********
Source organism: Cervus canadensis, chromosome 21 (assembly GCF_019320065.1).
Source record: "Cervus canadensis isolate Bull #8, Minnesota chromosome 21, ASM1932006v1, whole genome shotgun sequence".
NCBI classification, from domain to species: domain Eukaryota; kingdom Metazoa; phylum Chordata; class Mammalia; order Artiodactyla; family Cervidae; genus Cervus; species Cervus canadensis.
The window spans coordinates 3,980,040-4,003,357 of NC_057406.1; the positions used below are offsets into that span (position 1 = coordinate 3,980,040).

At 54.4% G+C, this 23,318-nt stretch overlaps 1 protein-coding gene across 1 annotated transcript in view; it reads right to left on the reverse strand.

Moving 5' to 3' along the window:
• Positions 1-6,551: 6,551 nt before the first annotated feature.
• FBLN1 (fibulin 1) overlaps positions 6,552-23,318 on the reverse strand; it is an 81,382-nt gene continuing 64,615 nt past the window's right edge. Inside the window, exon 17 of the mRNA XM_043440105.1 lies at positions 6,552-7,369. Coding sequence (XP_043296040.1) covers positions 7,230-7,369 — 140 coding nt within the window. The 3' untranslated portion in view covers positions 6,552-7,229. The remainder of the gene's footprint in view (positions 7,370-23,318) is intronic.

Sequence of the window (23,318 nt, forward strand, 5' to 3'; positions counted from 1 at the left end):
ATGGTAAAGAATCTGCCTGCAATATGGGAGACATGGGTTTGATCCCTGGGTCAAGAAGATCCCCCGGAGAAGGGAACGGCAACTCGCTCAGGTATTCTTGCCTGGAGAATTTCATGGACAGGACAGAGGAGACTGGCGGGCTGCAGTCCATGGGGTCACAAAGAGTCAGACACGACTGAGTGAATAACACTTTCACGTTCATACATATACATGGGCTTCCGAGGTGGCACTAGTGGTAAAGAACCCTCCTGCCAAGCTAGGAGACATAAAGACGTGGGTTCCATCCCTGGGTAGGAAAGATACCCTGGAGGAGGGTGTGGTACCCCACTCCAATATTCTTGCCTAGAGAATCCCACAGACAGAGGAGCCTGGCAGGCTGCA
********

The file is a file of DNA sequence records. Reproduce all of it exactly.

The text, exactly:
Source organism: Cervus canadensis, chromosome 21 (assembly GCF_019320065.1).
Source record: "Cervus canadensis isolate Bull #8, Minnesota chromosome 21, ASM1932006v1, whole genome shotgun sequence".
NCBI classification, from domain to species: domain Eukaryota; kingdom Metazoa; phylum Chordata; class Mammalia; order Artiodactyla; family Cervidae; genus Cervus; species Cervus canadensis.
The window spans coordinates 3,980,040-4,003,357 of NC_057406.1; the positions used below are offsets into that span (position 1 = coordinate 3,980,040).

At 54.4% G+C, this 23,318-nt stretch overlaps 1 protein-coding gene across 1 annotated transcript in view; it reads right to left on the reverse strand.

Moving 5' to 3' along the window:
• Positions 1-6,551: 6,551 nt before the first annotated feature.
• FBLN1 (fibulin 1) overlaps positions 6,552-23,318 on the reverse strand; it is an 81,382-nt gene continuing 64,615 nt past the window's right edge. Inside the window, exon 17 of the mRNA XM_043440105.1 lies at positions 6,552-7,369. Coding sequence (XP_043296040.1) covers positions 7,230-7,369 — 140 coding nt within the window. The 3' untranslated portion in view covers positions 6,552-7,229. The remainder of the gene's footprint in view (positions 7,370-23,318) is intronic.

Sequence of the window (23,318 nt, forward strand, 5' to 3'; positions counted from 1 at the left end):
ATGGTAAAGAATCTGCCTGCAATATGGGAGACATGGGTTTGATCCCTGGGTCAAGAAGATCCCCCGGAGAAGGGAACGGCAACTCGCTCAGGTATTCTTGCCTGGAGAATTTCATGGACAGGACAGAGGAGACTGGCGGGCTGCAGTCCATGGGGTCACAAAGAGTCAGACACGACTGAGTGAATAACACTTTCACGTTCATACATATACATGGGCTTCCGAGGTGGCACTAGTGGTAAAGAACCCTCCTGCCAAGCTAGGAGACATAAAGACGTGGGTTCCATCCCTGGGTAGGAAAGATACCCTGGAGGAGGGTGTGGTACCCCACTCCAATATTCTTGCCTAGAGAATCCCACAGACAGAGGAGCCTGGCAGGCTGCA